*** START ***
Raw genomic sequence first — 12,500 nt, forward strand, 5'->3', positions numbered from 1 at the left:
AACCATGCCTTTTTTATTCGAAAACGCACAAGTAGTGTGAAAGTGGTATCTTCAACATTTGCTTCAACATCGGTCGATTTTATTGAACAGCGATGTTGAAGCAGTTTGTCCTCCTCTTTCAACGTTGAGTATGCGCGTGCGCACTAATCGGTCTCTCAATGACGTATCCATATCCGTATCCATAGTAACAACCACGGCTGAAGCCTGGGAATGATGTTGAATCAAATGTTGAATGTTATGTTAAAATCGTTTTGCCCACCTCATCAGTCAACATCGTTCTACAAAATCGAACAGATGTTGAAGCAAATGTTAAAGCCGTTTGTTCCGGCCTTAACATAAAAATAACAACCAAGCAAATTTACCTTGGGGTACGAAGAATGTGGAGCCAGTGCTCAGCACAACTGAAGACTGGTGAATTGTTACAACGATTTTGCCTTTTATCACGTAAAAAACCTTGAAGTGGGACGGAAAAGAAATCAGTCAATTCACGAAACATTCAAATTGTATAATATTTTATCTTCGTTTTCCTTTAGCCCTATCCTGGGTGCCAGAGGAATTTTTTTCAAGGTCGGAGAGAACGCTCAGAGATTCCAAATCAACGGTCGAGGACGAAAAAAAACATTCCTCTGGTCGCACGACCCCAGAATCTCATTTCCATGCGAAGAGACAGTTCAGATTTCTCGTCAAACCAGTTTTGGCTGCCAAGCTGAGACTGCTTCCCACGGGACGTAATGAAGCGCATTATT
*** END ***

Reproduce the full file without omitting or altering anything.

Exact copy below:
Raw genomic sequence first — 12,500 nt, forward strand, 5'->3', positions numbered from 1 at the left:
AACCATGCCTTTTTTATTCGAAAACGCACAAGTAGTGTGAAAGTGGTATCTTCAACATTTGCTTCAACATCGGTCGATTTTATTGAACAGCGATGTTGAAGCAGTTTGTCCTCCTCTTTCAACGTTGAGTATGCGCGTGCGCACTAATCGGTCTCTCAATGACGTATCCATATCCGTATCCATAGTAACAACCACGGCTGAAGCCTGGGAATGATGTTGAATCAAATGTTGAATGTTATGTTAAAATCGTTTTGCCCACCTCATCAGTCAACATCGTTCTACAAAATCGAACAGATGTTGAAGCAAATGTTAAAGCCGTTTGTTCCGGCCTTAACATAAAAATAACAACCAAGCAAATTTACCTTGGGGTACGAAGAATGTGGAGCCAGTGCTCAGCACAACTGAAGACTGGTGAATTGTTACAACGATTTTGCCTTTTATCACGTAAAAAACCTTGAAGTGGGACGGAAAAGAAATCAGTCAATTCACGAAACATTCAAATTGTATAATATTTTATCTTCGTTTTCCTTTAGCCCTATCCTGGGTGCCAGAGGAATTTTTTTCAAGGTCGGAGAGAACGCTCAGAGATTCCAAATCAACGGTCGAGGACGAAAAAAAACATTCCTCTGGTCGCACGACCCCAGAATCTCATTTCCATGCGAAGAGACAGTTCAGATTTCTCGTCAAACCAGTTTTGGCTGCCAAGCTGAGACTGCTTCCCACGGGACGTAATGAAGCGCATTATT